MANAMA, Bahrain — Over the past month, tens of thousands of mostly Shia demonstrations have marched and rallied for democratic rights in Bahrain. The island nation, just east of Saudi Arabia, is home to the longest running Arab Spring uprising. While government opponents tend to be Shia and supporters are Sunni, both sides argue that the fight is not between religious sects.
“It’s a political problem, not a religious problem,” said Dr. Ali Fakhro, former Minister of Education and now a newspaper commentator. “Sunni and Shia have lived in peace for years. There are inter-marriages all over the place.”
When pressed, however, both sides admit the sectarian divide has gotten worse since the uprising began here in February 2011.
Ali, a young anti-government activist who uses only his first name to prevent retaliation, said Sunnis and Shias camped out together in Pearl Square at the beginning of the demonstrations. But over the past two years, he argued, the government has played the religion card to split the movement.
The government falsely claims that Shia protesters are controlled by Iran and want to impose a religious dictatorship on Bahrain, he said. “And it has had an impact.”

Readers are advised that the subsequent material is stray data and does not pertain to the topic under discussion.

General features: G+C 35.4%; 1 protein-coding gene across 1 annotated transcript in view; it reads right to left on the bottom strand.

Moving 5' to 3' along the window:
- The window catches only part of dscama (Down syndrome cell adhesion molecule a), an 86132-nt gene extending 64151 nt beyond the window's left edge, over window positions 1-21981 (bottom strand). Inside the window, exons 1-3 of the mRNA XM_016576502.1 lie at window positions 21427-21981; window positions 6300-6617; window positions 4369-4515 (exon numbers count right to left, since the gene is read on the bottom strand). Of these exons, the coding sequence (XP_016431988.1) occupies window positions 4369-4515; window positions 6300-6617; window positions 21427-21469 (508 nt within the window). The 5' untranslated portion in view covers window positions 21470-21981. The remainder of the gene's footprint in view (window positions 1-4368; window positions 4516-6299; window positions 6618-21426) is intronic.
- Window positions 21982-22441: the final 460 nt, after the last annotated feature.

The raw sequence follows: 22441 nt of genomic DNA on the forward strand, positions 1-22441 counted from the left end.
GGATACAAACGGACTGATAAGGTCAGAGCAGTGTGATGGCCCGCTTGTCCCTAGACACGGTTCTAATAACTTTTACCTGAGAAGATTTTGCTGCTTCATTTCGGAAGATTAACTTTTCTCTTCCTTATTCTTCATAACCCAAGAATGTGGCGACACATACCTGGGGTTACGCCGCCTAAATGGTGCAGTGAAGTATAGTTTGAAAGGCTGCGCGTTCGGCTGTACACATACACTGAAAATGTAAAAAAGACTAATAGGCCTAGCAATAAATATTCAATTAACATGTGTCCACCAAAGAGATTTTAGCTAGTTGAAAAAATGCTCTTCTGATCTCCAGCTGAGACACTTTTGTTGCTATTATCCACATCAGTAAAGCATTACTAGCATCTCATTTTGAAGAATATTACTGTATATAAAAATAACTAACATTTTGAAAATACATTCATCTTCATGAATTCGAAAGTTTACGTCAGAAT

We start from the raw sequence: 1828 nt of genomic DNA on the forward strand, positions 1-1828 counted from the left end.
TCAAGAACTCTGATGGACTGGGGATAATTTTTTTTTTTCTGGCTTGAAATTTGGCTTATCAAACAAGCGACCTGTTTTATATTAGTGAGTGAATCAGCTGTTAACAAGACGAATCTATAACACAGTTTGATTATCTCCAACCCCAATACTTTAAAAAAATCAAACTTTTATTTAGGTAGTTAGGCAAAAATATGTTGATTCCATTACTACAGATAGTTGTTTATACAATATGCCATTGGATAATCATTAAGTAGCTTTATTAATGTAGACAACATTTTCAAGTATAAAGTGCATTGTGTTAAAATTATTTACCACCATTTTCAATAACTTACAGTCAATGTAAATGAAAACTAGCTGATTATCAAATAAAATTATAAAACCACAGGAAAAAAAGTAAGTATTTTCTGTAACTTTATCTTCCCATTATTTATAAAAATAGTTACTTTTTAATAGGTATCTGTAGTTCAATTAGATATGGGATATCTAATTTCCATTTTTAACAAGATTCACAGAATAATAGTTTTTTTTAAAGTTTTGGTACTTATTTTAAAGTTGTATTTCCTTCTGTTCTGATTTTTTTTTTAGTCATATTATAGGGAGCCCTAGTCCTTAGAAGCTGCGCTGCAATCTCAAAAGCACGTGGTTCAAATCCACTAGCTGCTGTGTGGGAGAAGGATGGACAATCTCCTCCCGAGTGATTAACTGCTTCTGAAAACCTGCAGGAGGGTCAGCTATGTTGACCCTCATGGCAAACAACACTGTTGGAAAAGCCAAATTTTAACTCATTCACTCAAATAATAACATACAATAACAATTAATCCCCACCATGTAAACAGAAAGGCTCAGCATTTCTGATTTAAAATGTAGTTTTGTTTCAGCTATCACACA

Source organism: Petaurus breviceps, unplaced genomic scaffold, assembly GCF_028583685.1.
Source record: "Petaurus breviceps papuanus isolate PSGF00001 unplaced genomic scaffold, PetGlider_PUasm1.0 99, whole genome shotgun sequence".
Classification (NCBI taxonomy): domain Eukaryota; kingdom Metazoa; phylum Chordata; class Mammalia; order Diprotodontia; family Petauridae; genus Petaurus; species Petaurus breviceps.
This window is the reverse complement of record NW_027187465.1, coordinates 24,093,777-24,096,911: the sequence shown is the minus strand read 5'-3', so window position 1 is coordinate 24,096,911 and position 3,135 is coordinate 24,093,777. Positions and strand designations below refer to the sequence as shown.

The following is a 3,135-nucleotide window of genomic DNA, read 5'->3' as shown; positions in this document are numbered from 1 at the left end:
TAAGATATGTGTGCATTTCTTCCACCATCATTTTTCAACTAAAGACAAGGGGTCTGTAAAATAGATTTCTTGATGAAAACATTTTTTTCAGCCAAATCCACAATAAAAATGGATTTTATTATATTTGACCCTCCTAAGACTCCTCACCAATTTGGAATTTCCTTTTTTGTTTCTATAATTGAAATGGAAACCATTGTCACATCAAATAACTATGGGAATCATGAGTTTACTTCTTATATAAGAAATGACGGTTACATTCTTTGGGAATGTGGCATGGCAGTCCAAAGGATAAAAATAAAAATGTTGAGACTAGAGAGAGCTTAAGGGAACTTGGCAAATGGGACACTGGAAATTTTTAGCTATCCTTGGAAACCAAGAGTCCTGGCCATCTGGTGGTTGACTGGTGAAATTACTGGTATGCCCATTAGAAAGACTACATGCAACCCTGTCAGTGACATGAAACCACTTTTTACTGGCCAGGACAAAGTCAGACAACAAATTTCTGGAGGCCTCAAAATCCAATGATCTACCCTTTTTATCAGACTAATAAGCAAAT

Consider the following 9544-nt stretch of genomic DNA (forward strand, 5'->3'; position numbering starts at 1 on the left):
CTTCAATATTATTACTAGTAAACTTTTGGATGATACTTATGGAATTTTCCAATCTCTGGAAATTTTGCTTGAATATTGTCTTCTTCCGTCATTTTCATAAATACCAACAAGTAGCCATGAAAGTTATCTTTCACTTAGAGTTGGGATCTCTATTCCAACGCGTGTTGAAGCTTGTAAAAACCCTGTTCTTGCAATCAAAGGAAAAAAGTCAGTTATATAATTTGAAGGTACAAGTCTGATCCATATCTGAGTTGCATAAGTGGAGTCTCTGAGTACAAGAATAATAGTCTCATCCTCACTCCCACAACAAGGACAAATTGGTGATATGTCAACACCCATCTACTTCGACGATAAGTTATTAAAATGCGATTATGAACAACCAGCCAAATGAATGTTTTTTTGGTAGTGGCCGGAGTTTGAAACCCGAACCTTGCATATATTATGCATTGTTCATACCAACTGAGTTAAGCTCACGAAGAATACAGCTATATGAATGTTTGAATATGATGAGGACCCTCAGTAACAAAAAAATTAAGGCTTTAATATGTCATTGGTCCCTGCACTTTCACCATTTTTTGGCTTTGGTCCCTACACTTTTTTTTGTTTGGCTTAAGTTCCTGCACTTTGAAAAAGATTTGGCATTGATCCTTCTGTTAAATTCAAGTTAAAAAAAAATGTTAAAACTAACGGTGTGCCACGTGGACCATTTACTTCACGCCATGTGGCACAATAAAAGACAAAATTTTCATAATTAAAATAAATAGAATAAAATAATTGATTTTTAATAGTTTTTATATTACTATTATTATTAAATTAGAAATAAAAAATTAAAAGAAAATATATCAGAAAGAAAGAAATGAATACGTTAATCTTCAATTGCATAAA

“We used to sit at the same table at work, Sunni and Shia,” he said. “We would talk and laugh. Since the crisis people sit at different tables.”
Bahrain is known for mixed marriages, called “sushi,” which combines the first letters of Sunni and Shia. Ali concedes, however, that such relationships are strained as societal conflicts impact even one’s personal life.
“Former friends don’t talk,” he said. “Many mixed marriages are falling apart.”
These conflicts are a relatively recent development in Bahrain’s history. In the 9th century CE, Bahrain was the first Gulf emirate to adopt Shia Islam. But both Shia and Sunni Islam coexisted for centuries. In 1783 the Sunni Al Khalifa clan became Bahrain’s monarchs.
By the middle of the 19th century, the British recognized the Al Khalifa family as local rulers and Bahrain became a British protectorate. Britain applied the same divide and conquer tactics as it did in other colonies. A Sunni monarchy ruled a Shia majority. Bahrain became independent in 1971.
The 1979 Iranian Revolution against the Shah shook the entire region. It encouraged the Shia of Bahrain to protest their monarchy. Some Bahraini Shia came to espouse the Iranian ideology that religious clerics should also be political rulers.
Then in 2009 millions of Iranians took to the streets to protest their religious government. That reinforced the view of many younger Bahrainis to reject the Iranian model. They want to create a parliamentary system free of religious control.
Meanwhile Bahrain’s King Hamad bin Issa al Khalifa promulgated limited reforms, allowing formation of trade unions,political societies (parties), and an advisory parliament. But none of the reforms changed the condition of Shias as second class citizens. While 70 percent of Bahrain’s citizens are Shia, for example, districts in the new parliament were gerrymandered to create a Sunni majority.
But in numerous interviews with Sunnis, an alternative view emerges. They believe the government’s position that Shias have created the sectarian tension.